We talk about what it is, why it has to happen, and when we’re going to do it.
We talk about pastoral plans and paradigms; discipleship and dialogue; inculturation; integration and communities confronting change in close collaboration.
And then what do we do?
We synchronize our schedules so we can make plans to get together to talk about it some more.
Has anyone else noticed that the Church in recent decades generates a ton of process for every ounce of product?
The modern day episcopate, with its staggering array of secretariats and sub-committees, has become a case study in progressive bureaucraticism: a brain trust of elites who frenetically prepare for the sake of preparedness, ultimately offering ruminations and reflections that yield little more than some fleeting warm and fuzzies and a false sense of accomplishment on the part of those involved.
Where once the Apostles urged the enemies of the Lord to conversion and to do penance and to save themselves and their children from the perverse generation in which they lived, their successors often seem content to engage in the meaningless platitudes of religious diplomacy.
By all appearances, the newest thing about the New Evangelization is that no one ever really seems to get around to evangelizing any more.
Apparently, Pope Francis sees it too, and he believes that it’s time for a wake-up call.
From this standpoint, the Holy Father’s personal actions and his call for the Church to “go to the peripheries” (issued in the pre-conclave intervention that he made during the General Congregation of Cardinals) makes sense as the result of the status quo – empty pews, parish closings and dwindling vocations – are all too well known.
That said, stripping the Church, and the papacy in particular, of all external pomp, majestic ceremony and the assorted regalia associated with it is not the answer either.
The Church (and the Successors of Peter) do well when evangelizing as the Apostles (and St. Peter) evangelized.
If we’re honest, we have to admit that we have we wandered far off course in recent decades.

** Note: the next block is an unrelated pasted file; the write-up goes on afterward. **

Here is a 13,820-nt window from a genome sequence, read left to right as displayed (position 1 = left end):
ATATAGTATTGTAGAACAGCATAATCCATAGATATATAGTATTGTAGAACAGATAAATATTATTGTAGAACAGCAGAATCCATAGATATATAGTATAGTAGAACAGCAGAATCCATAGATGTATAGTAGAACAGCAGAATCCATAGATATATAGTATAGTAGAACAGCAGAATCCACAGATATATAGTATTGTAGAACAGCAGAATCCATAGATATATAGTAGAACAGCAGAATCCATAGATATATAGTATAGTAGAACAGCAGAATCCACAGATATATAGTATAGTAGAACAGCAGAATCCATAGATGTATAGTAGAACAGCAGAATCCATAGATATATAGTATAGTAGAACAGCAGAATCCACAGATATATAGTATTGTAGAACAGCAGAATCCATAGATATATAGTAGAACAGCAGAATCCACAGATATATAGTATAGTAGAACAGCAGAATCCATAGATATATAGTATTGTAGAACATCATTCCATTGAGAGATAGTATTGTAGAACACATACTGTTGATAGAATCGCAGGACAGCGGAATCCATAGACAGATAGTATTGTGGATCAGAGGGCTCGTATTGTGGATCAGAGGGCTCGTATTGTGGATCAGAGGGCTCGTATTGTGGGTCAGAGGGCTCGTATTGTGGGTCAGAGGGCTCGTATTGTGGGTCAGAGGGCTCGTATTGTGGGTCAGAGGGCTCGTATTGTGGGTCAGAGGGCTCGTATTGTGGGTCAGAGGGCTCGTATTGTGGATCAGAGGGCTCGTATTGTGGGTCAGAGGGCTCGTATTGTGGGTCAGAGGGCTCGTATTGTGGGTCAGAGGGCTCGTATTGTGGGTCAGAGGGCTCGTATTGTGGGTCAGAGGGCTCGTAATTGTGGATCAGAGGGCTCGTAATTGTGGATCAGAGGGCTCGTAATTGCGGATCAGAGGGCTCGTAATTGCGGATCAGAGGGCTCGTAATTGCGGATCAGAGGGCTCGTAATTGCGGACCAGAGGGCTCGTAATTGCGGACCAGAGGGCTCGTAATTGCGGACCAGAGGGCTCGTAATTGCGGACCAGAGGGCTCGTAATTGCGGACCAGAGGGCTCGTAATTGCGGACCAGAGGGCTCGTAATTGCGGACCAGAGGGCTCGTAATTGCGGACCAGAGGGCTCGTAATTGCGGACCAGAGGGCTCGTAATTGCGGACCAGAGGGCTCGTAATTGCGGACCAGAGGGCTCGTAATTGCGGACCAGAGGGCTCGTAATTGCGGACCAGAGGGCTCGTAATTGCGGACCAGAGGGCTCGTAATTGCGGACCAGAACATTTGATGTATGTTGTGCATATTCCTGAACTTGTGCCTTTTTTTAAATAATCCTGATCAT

So far, that if the Vatican’s Public Relations arm of today was around at the time of Pentecost, there can be no doubt that a statement would have been issued before sunset apologizing to the Jews for St. Peter’s anti-Semitism. (I wish that were a joke. It’s not.)
Perhaps the following passage from the Acts of the Apostles will help us regain the evangelical perspective we need vis-à-vis the poor :
Now in these days when the disciples were increasing in number, the Hellenists murmured against the Hebrews because their widows were neglected in the daily distribution. And the twelve summoned the body of the disciples and said, “It is not right that we should give up preaching the word of God to serve tables. Therefore, brethren, pick out from among you seven men of good repute, full of the Spirit and of wisdom, whom we may appoint to this duty. But we will devote ourselves to prayer and to the ministry of the word.” (Acts 6:1-4)
Yes, the Apostles had great concern for the care of the poor, the widows and the neglected of society, but they would not allow the needs of those who will always be with us to distract them from their proper mission of proclaiming the Good News and conversion to Him who is the fullness of truth and the only way to everlasting life, lest they should get lost in simply doing “good works” that appear only to compete for the world’s attention among the “random acts of kindness” performed by the Lord’s enemies.
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